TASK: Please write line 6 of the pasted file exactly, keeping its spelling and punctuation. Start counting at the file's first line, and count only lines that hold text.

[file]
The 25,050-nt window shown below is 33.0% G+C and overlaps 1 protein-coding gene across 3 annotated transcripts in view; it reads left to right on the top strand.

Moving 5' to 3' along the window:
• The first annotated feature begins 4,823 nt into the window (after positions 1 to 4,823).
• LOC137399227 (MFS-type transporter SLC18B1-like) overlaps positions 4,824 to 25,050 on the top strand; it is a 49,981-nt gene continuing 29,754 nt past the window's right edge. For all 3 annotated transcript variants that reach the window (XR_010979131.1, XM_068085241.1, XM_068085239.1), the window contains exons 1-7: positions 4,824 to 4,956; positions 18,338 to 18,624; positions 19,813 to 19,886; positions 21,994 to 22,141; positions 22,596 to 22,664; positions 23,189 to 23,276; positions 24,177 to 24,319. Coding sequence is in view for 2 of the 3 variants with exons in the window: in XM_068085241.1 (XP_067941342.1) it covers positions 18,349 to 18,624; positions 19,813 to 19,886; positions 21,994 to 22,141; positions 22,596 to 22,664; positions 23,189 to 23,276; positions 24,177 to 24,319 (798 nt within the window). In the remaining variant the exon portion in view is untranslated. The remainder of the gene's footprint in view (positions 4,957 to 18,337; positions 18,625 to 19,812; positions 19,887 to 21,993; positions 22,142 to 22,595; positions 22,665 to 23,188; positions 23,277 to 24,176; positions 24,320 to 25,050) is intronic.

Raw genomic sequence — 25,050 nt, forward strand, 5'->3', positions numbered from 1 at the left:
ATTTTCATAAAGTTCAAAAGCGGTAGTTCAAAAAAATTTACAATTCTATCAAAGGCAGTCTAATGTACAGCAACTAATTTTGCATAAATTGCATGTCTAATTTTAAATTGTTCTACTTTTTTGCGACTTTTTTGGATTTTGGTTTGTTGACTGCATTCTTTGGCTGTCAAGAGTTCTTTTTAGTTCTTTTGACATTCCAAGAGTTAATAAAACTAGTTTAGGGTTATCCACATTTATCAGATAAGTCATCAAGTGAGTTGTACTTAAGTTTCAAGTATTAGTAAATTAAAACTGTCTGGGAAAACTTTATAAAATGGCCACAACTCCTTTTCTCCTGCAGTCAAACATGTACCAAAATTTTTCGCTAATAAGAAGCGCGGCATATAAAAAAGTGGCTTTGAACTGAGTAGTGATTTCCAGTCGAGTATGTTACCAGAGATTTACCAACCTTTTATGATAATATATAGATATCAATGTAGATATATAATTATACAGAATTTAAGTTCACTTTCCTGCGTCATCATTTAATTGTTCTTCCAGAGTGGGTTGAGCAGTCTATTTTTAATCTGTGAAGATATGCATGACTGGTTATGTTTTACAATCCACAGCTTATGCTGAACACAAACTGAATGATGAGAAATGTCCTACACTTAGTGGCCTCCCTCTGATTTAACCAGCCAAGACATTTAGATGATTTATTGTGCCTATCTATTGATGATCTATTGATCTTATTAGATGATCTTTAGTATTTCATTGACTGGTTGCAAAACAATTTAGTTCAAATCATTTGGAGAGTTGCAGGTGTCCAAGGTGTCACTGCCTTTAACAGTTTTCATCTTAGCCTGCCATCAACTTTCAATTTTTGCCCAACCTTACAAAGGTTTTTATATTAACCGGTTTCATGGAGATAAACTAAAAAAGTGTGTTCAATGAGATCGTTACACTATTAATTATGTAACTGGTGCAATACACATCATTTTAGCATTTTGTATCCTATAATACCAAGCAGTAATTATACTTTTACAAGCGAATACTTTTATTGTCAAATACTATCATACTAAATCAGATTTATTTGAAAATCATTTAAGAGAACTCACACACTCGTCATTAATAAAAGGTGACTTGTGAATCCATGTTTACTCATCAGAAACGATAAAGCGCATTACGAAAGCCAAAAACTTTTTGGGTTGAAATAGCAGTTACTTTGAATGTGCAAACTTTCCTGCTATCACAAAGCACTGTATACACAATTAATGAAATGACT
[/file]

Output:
ATTTTCATAAAGTTCAAAAGCGGTAGTTCAAAAAAATTTACAATTCTATCAAAGGCAGTCTAATGTACAGCAACTAATTTTGCATAAATTGCATGTCTAATTTTAAATTGTTCTACTTTTTTGCGACTTTTTTGGATTTTGGTTTGTTGACTGCATTCTTTGGCTGTCAAGAGTTCTTTTTAGTTCTTTTGACATTCCAAGAGTTAATAAAACTAGTTTAGGGTTATCCACATTTATCAGATAAGTCATCAAGTGAGTTGTACTTAAGTTTCAAGTATTAGTAAATTAAAACTGTCTGGGAAAACTTTATAAAATGGCCACAACTCCTTTTCTCCTGCAGTCAAACATGTACCAAAATTTTTCGCTAATAAGAAGCGCGGCATATAAAAAAGTGGCTTTGAACTGAGTAGTGATTTCCAGTCGAGTATGTTACCAGAGATTTACCAACCTTTTATGATAATATATAGATATCAATGTAGATATATAATTATACAGAATTTAAGTTCACTTTCCTGCGTCATCATTTAATTGTTCTTCCAGAGTGGGTTGAGCAGTCTATTTTTAATCTGTGAAGATATGCATGACTGGTTATGTTTTACAATCCACAGCTTATGCTGAACACAAACTGAATGATGAGAAATGTCCTACACTTAGTGGCCTCCCTCTGATTTAACCAGCCAAGACATTTAGATGATTTATTGTGCCTATCTATTGATGATCTATTGATCTTATTAGATGATCTTTAGTATTTCATTGACTGGTTGCAAAACAATTTAGTTCAAATCATTTGGAGAGTTGCAGGTGTCCAAGGTGTCACTGCCTTTAACAGTTTTCATCTTAGCCTGCCATCAACTTTCAATTTTTGCCCAACCTTACAAAGGTTTTTATATTAACCGGTTTCATGGAGATAAACTAAAAAAGTGTGTTCAATGAGATCGTTACACTATTAATTATGTAACTGGTGCAATACACATCATTTTAGCATTTTGTATCCTATAATACCAAGCAGTAATTATACTTTTACAAGCGAATACTTTTATTGTCAAATACTATCATACTAAATCAGATTTATTTGAAAATCATTTAAGAGAACTCACACACTCGTCATTAATAAAAGGTGACTTGTGAATCCATGTTTACTCATCAGAAACGATAAAGCGCATTACGAAAGCCAAAAACTTTTTGGGTTGAAATAGCAGTTACTTTGAATGTGCAAACTTTCCTGCTATCACAAAGCACTGTATACACAATTAATGAAATGACT